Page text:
Jochen Zehnder

How to Develop inside a Container using Visual Studio Code Remote Containers

I joined 56K.Cloud in February, after having worked as a software developer for several years. I always try to make the lives easier for everybody involved in the development process. One VS Code feature that excels at this is the Visual Studio Code Remote - Containers extension. It is one of many extensions of the Visual Studio Remote Development feature.

This post is based on the work I did for the 56K.Cloud internal handbook. It uses Jekyll to generate a static website out of markdown files. This is a perfect example of how to make lives easier for everybody. Nobody should know how to install, configure, ... Jekyll to make changes to the handbook. With the Remote Development feature, you add all the configurations and customizations to the version control system of your project. This means a small group implements it, and the whole team benefits.

One thing I need to mention is that as of now, this feature is still in preview. However, I never ran into any issues while using it, and I hope that it will get out of preview soon.


You need to fulfil the following prerequisites, to use this feature:

  • Install Docker and Docker Compose
  • Install Visual Studio Code
  • Install the Remote - Container extension

Enable it for an existing folder

The Remote - Container extension provides several ways to develop in a container. You can find more information in the documentation, with several Quick start sections. In this post, I will focus on how to enable this feature for an existing local folder.

As with all the other VS Code extensions, you also manage this with the Command Palette. You can either use the shortcut or the green button in the bottom left corner to open it. In the popup, search for Remote-Containers and select Open Folder in Container...

In the next popup, you have to select the folder which you want to open in the container. For this folder, you then need to Add the Development Container Configuration Files. VS Code shows you a list with predefined container configurations. In my case, I selected the Jekyll configuration. After that, VS Code starts building the container image and opens the folder in the container.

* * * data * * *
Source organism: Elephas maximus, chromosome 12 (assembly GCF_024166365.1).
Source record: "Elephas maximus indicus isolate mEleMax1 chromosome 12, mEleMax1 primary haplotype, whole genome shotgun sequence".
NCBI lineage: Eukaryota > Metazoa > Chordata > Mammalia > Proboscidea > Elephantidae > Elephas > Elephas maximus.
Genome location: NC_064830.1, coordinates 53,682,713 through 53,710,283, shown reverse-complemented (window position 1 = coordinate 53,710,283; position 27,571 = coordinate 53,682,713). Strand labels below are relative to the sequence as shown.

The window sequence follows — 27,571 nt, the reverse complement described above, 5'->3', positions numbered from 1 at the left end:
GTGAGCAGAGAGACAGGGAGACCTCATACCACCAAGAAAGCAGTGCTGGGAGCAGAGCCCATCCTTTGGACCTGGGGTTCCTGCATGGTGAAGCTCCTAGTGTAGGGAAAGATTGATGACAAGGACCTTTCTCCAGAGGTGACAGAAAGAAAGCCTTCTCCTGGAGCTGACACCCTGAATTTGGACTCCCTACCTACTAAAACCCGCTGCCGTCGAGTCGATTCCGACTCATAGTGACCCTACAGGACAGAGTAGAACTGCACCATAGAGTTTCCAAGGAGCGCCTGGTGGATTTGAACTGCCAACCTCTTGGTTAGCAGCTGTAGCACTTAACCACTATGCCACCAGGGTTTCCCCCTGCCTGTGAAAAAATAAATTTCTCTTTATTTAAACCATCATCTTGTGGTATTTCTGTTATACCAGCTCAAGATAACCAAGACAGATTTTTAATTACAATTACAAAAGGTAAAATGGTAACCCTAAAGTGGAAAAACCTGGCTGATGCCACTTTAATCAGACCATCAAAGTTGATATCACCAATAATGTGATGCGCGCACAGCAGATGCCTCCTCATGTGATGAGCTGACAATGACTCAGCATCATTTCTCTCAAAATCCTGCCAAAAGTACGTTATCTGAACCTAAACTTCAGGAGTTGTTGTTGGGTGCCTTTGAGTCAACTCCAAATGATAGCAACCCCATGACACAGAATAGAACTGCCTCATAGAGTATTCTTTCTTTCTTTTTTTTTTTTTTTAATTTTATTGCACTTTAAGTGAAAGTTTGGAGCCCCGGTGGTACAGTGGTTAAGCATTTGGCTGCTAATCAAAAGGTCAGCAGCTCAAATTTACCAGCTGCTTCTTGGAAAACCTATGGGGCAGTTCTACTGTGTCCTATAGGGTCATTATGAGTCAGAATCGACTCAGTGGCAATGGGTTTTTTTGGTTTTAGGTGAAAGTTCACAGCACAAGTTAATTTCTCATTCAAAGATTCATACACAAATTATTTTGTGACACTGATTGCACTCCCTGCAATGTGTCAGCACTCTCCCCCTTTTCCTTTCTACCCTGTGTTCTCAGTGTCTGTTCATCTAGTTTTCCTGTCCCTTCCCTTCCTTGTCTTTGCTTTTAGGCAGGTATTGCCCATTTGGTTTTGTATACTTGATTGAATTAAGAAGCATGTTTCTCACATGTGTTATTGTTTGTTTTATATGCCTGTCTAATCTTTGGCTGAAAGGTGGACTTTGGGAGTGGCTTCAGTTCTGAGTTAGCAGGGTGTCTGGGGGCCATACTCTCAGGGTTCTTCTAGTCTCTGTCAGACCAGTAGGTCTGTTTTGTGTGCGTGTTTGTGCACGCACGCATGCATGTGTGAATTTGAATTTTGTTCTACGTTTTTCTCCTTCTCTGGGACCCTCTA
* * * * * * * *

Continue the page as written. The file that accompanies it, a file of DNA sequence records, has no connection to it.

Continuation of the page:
If you now have a look at the Explorer you can see, that there is a new folder called .devcontainer. In my case, it added two files. The Dockerfile contains all the instructions to build the container image. The devcontainer.json contains all the needed runtime configurations. Some of the predefined containers will add more files. For example, in the .vscode folder to add useful Tasks. You can have a look at the GitHub Repo to find out more about the existing configurations. There you can also find information about how to use the provided template to write your own.


The predefined container definitions provide a basic configuration, but you can customize them. Making these adjustments is easy and I explain the two changes I had to do below. The first was to install extra packages in the operating system. To do so, I added the instructions to the Dockerfile. The second change was to configure the port mappings. In the devcontainer.json, I uncommented the forwardPorts attribute and added the needed ports. Be aware, for some changes you just need to restart the container. Whereas for others, you need to rebuild the container image.

Using and sharing

After you opened the folder in the container you can keep on working as you are used to. Even the terminal connects to the shell in the container. Whenever you open a new terminal, it will set the working directory to the folder you opened in the container. In my case, it allows me to type in the Jekyll commands to build and serve the site.

After I made all the configurations and customizations, I committed and pushed the new files to the git repository. This made them available to my colleagues, and they can benefit from my work.


Visual Studio Code supports multiple ways to do remote development. The Visual Studio Code Remote - Containers extension allows you to develop inside a container. The configuration and customizations are all part of your code. You can add them to the version control system and share them with everybody working on the project.

More Information

For more information about the topic you can head over to the following links:

The Remote Container extension uses Docker as the container runtime. There is also a Docker extension, called: Docker for Visual Studio Code. Brian gave a very good introduction at DockerCon LIVE 2020. The recording of his talk Become a Docker Power User With Microsoft Visual Studio Code is available online.

Find out more about 56K.Cloud

We love Cloud, IoT, Containers, DevOps, and Infrastructure as Code. If you are interested in chatting connect with us on Twitter or drop us an email: info@56K.Cloud We hope you found this article helpful. If there is anything you would like to contribute or you have questions, please let us know!


Jochen Zehnder

Cloud-Native Consultant and Partner